Our family appreciates coziness and downtime. I wrote about it a little bit here in a previous post. We love our home (in all its imperfection), and I think most of my gang would choose home over any other place. This was confirmed in a sweet little moment we had last Sunday.
I was in the kitchen with my nine-year-old daughter and twelve-year-old son, making a very typical lunch of grilled cheese and soup. My daughter asked, “Mommy, what was your favorite age?” I named a few that I liked — 11, 17, 26, 30. She seemed satisfied with my quick descriptions of these important years in my life. Then her brother chimed in. He responded sincerely, “I liked 11 best because we got to do the quarantine.”
GOT to do the quarantine.
My boy wasn’t being cheeky. For him, the quarantine was fun! We played more games, watched more movies, and even bought a virtual reality headset for which he had pined for over a year. More importantly, the best thing that has happened to him in his young life was a nationwide quarantine that gave him permission to stay home and just be–to enjoy his room and his Legos, to stop having his mom nagging him to hurry all the time, to get his shoes, to find his jacket, and to go out to some place he didn’t really want to go or some activity he didn’t really want to do.
Maybe we can learn from a twelve year old’s perspective. Certainly, I understand the complexities of the shutdown more than my son does. I understand the losses that many people experienced–the loss of health, the loss of loved ones, the loss of “normal,” the loss of financial security. With those losses come many valid emotions of grief and fear. This is the reality, and it is on-going.
Despite the difficulty this pandemic has presented, I experienced an unprecedented stillness that allowed me to think. Why have I not valued my need (and clearly my child’s need) for downtime and solitude until the world gave me “permission” to do so? Why have I always scolded myself for not really wanting to hang out with friends or go out to dinner when home seemed so much more inviting? Why have I decided to ignore comfort for all the “shoulds”? Why did it take a PANDEMIC to make it okay for me to value downtime with my snuggly kiddos and recognize that as a real NEED in my life? Not just a preference, a need.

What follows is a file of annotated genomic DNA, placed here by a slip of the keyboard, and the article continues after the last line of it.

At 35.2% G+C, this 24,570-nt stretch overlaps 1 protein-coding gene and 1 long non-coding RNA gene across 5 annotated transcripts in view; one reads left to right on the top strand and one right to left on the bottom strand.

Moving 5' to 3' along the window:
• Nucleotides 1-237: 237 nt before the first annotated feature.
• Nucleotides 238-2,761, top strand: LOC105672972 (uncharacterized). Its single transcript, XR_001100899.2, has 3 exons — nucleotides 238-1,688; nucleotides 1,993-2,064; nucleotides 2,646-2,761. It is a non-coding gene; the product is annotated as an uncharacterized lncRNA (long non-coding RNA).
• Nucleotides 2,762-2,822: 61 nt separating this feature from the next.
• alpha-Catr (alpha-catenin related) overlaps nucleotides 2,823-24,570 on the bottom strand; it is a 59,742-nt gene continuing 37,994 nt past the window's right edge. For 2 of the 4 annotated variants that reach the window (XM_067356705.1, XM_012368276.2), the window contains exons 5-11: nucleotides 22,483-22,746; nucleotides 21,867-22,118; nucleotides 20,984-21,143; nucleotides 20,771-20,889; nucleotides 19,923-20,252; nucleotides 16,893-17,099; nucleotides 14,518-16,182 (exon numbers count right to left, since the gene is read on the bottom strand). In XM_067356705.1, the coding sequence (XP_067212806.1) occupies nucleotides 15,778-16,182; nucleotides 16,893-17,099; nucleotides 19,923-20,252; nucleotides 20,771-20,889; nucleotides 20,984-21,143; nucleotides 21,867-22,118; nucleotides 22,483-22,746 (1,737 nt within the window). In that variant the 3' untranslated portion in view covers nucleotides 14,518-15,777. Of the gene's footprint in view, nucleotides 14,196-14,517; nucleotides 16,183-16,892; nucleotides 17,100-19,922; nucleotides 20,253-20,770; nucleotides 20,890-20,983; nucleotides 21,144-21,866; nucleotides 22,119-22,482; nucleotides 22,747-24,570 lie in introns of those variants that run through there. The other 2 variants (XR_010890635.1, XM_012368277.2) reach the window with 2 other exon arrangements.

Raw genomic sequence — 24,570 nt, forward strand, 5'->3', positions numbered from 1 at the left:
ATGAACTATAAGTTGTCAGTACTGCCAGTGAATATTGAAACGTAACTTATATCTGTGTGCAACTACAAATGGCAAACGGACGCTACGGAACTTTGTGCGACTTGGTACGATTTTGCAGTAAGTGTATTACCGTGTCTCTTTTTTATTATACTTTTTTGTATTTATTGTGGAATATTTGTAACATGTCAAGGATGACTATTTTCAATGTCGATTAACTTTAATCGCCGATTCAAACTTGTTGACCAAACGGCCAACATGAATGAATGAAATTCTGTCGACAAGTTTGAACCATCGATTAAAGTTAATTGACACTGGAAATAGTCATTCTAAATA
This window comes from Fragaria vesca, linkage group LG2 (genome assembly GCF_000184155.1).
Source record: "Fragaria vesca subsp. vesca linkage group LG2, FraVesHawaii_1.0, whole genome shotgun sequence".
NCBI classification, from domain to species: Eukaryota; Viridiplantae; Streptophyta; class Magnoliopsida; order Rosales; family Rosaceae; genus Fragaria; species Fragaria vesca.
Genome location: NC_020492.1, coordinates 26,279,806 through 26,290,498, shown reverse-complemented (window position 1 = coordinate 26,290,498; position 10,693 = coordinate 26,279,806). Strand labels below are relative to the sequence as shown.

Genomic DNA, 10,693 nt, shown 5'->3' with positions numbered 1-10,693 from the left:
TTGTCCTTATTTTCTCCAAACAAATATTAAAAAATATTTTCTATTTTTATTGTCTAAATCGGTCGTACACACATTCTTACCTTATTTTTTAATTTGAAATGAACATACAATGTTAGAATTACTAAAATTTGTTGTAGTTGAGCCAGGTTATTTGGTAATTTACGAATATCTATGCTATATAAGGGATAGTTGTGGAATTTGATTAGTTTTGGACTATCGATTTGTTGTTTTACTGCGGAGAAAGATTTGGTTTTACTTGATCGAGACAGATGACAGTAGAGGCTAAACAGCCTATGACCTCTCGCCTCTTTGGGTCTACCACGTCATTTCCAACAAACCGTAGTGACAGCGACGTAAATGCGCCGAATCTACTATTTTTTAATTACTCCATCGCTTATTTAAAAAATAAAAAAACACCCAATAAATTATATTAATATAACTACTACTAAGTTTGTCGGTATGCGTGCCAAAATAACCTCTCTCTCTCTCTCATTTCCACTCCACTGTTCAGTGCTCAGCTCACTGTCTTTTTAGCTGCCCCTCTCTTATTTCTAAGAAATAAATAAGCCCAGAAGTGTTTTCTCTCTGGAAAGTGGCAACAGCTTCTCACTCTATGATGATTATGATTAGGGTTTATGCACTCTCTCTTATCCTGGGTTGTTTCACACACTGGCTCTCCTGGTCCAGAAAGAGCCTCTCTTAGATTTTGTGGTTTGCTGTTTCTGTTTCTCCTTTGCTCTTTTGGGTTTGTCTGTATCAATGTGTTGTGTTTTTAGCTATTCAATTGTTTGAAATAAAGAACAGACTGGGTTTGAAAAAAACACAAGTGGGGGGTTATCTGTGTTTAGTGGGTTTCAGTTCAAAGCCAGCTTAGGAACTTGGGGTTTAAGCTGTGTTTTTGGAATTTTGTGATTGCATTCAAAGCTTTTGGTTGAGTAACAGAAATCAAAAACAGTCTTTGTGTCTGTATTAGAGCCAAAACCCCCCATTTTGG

I have learned that our brains need periods of relative inactivity in order to form memories. Our brains can consume and consume and consume, but if we don’t sleep or have periods of “wakeful rest,” that information will not become part of our long-term memory (“Mental Down Time Affects Learning,” Psychology Today).
For me and probably others, the pandemic and its subsequent shut down, allowed a kind of hibernation that opened my eyes to the need for quiet. I live with five active children. Obviously, I don’t mean quiet like a hushed library. I mean a state of not being socially taxed, a time of not taking in every headline, Facebook post, and news broadcast at any and all hours of the day. Yes, I am an introvert, and that fact becomes more and more obvious as I grow older. But I believe the lesson I learned is bigger than just my enjoyment of occasional solitude. I am off balance if I consume but do not rest, and I am finally realizing that I need to deeply examine why I so easily set aside my needs when faced with probably imaginary pressures to be more social or more…something…
It is almost laughable that I needed a world-wide virus to show me that it is okay to speak up for my needs, and as I navigate a half-open world with the virus still doing its thing out there, I am getting more and more practice at standing up for what my family and I need. As of this publication, it still isn’t easy.